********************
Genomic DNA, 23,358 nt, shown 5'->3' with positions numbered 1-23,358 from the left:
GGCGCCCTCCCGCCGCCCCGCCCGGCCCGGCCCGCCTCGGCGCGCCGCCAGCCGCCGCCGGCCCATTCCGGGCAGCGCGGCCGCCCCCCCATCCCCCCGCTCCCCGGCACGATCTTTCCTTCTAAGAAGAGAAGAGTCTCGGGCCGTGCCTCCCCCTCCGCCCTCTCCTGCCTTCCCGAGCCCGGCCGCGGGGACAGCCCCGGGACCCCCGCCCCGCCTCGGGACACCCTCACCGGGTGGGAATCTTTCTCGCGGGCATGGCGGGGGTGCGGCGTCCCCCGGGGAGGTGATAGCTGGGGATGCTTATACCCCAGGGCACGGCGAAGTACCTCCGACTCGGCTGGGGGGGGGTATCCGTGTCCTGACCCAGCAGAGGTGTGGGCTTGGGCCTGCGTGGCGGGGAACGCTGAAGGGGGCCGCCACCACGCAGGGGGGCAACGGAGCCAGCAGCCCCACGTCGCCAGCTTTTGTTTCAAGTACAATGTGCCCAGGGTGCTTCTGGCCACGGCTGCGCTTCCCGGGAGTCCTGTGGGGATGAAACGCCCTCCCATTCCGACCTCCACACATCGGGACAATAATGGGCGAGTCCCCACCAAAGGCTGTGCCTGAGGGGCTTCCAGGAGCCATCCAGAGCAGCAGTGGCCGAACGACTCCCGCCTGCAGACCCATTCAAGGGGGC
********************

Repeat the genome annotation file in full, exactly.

Genomic DNA, 23,358 nt, shown 5'->3' with positions numbered 1-23,358 from the left:
GGCGCCCTCCCGCCGCCCCGCCCGGCCCGGCCCGCCTCGGCGCGCCGCCAGCCGCCGCCGGCCCATTCCGGGCAGCGCGGCCGCCCCCCCATCCCCCCGCTCCCCGGCACGATCTTTCCTTCTAAGAAGAGAAGAGTCTCGGGCCGTGCCTCCCCCTCCGCCCTCTCCTGCCTTCCCGAGCCCGGCCGCGGGGACAGCCCCGGGACCCCCGCCCCGCCTCGGGACACCCTCACCGGGTGGGAATCTTTCTCGCGGGCATGGCGGGGGTGCGGCGTCCCCCGGGGAGGTGATAGCTGGGGATGCTTATACCCCAGGGCACGGCGAAGTACCTCCGACTCGGCTGGGGGGGGGTATCCGTGTCCTGACCCAGCAGAGGTGTGGGCTTGGGCCTGCGTGGCGGGGAACGCTGAAGGGGGCCGCCACCACGCAGGGGGGCAACGGAGCCAGCAGCCCCACGTCGCCAGCTTTTGTTTCAAGTACAATGTGCCCAGGGTGCTTCTGGCCACGGCTGCGCTTCCCGGGAGTCCTGTGGGGATGAAACGCCCTCCCATTCCGACCTCCACACATCGGGACAATAATGGGCGAGTCCCCACCAAAGGCTGTGCCTGAGGGGCTTCCAGGAGCCATCCAGAGCAGCAGTGGCCGAACGACTCCCGCCTGCAGACCCATTCAAGGGGGC